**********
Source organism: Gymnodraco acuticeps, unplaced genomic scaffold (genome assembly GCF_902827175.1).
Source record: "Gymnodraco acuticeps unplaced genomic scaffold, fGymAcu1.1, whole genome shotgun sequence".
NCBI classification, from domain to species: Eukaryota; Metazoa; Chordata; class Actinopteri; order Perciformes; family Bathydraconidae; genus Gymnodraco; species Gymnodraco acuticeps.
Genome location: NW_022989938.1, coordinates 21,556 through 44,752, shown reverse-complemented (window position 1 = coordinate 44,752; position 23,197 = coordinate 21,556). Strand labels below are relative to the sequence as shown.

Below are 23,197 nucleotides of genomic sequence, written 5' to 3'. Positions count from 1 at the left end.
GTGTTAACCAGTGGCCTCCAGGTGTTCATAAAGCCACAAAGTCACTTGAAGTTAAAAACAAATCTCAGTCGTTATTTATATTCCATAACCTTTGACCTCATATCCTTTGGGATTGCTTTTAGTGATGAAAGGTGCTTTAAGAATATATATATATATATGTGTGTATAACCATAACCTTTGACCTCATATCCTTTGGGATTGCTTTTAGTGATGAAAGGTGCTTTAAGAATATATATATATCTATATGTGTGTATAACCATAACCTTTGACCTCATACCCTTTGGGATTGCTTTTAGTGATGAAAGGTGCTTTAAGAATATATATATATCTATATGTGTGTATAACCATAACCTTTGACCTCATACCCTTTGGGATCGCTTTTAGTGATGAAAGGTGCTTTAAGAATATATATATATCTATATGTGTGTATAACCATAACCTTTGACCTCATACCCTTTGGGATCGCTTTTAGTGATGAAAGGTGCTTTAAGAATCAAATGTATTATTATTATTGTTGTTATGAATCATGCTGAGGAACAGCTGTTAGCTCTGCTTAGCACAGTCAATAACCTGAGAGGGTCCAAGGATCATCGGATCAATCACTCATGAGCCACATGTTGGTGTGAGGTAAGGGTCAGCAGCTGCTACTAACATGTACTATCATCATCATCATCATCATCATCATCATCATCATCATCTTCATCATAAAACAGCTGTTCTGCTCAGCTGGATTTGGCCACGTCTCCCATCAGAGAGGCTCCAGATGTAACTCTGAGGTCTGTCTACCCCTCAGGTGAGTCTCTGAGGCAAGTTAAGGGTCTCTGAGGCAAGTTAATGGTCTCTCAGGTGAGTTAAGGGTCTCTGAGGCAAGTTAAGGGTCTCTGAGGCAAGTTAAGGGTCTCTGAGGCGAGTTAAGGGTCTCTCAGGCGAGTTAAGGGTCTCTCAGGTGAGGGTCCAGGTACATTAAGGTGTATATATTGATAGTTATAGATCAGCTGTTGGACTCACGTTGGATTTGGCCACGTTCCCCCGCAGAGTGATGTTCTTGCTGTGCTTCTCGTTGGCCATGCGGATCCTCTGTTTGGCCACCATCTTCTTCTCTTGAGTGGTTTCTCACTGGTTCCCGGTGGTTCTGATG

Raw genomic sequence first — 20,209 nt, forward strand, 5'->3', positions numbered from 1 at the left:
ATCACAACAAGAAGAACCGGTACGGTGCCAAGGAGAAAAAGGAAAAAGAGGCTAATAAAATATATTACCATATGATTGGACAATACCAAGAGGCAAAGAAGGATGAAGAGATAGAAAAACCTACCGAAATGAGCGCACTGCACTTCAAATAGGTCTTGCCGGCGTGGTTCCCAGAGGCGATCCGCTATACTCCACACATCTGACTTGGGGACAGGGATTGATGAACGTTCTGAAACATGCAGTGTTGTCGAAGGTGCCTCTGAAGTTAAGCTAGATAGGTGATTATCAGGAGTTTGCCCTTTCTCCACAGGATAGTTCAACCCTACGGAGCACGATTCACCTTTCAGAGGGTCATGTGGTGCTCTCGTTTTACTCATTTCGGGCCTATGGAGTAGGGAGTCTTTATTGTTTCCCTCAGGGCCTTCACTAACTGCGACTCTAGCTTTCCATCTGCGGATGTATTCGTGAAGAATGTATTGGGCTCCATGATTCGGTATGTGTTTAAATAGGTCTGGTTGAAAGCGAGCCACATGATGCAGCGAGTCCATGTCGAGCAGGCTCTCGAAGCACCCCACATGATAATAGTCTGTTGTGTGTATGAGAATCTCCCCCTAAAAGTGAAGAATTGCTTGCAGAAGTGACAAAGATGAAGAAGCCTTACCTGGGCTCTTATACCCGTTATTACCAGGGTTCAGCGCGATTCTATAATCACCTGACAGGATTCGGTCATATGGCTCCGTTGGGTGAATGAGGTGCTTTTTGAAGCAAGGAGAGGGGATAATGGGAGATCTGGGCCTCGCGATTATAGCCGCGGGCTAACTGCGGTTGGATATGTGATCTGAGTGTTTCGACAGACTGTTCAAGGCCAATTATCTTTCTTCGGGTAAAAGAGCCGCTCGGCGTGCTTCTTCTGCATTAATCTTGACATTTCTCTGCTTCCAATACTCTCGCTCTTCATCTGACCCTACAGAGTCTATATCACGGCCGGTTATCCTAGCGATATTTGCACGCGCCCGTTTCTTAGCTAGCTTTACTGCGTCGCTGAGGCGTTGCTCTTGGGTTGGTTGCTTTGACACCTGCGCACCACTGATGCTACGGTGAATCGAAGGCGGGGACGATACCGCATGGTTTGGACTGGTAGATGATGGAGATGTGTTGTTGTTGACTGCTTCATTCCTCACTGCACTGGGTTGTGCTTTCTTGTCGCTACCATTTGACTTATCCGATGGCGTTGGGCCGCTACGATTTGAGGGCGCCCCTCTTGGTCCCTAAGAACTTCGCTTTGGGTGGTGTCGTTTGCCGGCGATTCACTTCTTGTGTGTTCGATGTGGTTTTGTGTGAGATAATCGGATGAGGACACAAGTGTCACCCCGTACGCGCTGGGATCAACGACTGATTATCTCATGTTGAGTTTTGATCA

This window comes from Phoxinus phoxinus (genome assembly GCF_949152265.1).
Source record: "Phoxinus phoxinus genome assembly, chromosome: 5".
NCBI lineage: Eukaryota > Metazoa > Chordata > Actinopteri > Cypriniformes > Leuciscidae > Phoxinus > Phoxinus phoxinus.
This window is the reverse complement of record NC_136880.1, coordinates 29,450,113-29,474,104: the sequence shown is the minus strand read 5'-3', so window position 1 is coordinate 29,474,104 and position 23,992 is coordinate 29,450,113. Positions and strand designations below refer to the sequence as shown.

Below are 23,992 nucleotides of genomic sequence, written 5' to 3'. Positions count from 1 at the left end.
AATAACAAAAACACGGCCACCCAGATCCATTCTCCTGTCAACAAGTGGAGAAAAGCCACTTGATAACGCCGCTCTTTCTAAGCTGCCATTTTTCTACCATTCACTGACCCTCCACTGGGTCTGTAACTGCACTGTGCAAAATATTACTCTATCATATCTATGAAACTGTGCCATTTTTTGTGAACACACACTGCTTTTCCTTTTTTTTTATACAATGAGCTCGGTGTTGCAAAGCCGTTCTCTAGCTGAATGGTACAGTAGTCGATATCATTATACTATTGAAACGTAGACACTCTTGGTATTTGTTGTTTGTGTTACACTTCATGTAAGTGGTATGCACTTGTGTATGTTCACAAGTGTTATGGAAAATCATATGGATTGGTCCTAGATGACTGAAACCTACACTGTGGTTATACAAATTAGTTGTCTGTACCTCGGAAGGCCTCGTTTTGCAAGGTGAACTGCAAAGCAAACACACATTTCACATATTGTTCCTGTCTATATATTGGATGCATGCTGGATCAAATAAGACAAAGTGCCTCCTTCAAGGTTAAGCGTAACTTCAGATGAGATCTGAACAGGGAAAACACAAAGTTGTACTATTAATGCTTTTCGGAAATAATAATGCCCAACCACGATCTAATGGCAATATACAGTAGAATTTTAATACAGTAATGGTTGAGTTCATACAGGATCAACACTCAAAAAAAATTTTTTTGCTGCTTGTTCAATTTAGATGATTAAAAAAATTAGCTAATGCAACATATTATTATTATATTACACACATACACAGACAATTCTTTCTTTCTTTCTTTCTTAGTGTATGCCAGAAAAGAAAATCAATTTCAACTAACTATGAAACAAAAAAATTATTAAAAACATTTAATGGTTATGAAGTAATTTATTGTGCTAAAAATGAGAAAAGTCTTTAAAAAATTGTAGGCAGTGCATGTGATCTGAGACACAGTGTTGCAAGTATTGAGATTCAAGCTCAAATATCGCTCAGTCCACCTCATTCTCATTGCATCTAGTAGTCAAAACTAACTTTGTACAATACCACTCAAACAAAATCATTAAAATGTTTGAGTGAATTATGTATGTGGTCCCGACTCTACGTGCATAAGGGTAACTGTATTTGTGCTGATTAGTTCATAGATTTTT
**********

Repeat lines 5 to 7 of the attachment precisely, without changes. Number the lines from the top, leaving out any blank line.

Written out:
Below are 23,197 nucleotides of genomic sequence, written 5' to 3'. Positions count from 1 at the left end.
GTGTTAACCAGTGGCCTCCAGGTGTTCATAAAGCCACAAAGTCACTTGAAGTTAAAAACAAATCTCAGTCGTTATTTATATTCCATAACCTTTGACCTCATATCCTTTGGGATTGCTTTTAGTGATGAAAGGTGCTTTAAGAATATATATATATATATGTGTGTATAACCATAACCTTTGACCTCATATCCTTTGGGATTGCTTTTAGTGATGAAAGGTGCTTTAAGAATATATATATATCTATATGTGTGTATAACCATAACCTTTGACCTCATACCCTTTGGGATTGCTTTTAGTGATGAAAGGTGCTTTAAGAATATATATATATCTATATGTGTGTATAACCATAACCTTTGACCTCATACCCTTTGGGATCGCTTTTAGTGATGAAAGGTGCTTTAAGAATATATATATATCTATATGTGTGTATAACCATAACCTTTGACCTCATACCCTTTGGGATCGCTTTTAGTGATGAAAGGTGCTTTAAGAATCAAATGTATTATTATTATTGTTGTTATGAATCATGCTGAGGAACAGCTGTTAGCTCTGCTTAGCACAGTCAATAACCTGAGAGGGTCCAAGGATCATCGGATCAATCACTCATGAGCCACATGTTGGTGTGAGGTAAGGGTCAGCAGCTGCTACTAACATGTACTATCATCATCATCATCATCATCATCATCATCATCATCATCTTCATCATAAAACAGCTGTTCTGCTCAGCTGGATTTGGCCACGTCTCCCATCAGAGAGGCTCCAGATGTAACTCTGAGGTCTGTCTACCCCTCAGGTGAGTCTCTGAGGCAAGTTAAGGGTCTCTGAGGCAAGTTAATGGTCTCTCAGGTGAGTTAAGGGTCTCTGAGGCAAGTTAAGGGTCTCTGAGGCAAGTTAAGGGTCTCTGAGGCGAGTTAAGGGTCTCTCAGGCGAGTTAAGGGTCTCTCAGGTGAGGGTCCAGGTACATTAAGGTGTATATATTGATAGTTATAGATCAGCTGTTGGACTCACGTTGGATTTGGCCACGTTCCCCCGCAGAGTGATGTTCTTGCTGTGCTTCTCGTTGGCCATGCGGATCCTCTGTTTGGCCACCATCTTCTTCTCTTGAGTGGTTTCTCACTGGTTCCCGGTGGTTCTGATG

Raw genomic sequence first — 20,209 nt, forward strand, 5'->3', positions numbered from 1 at the left: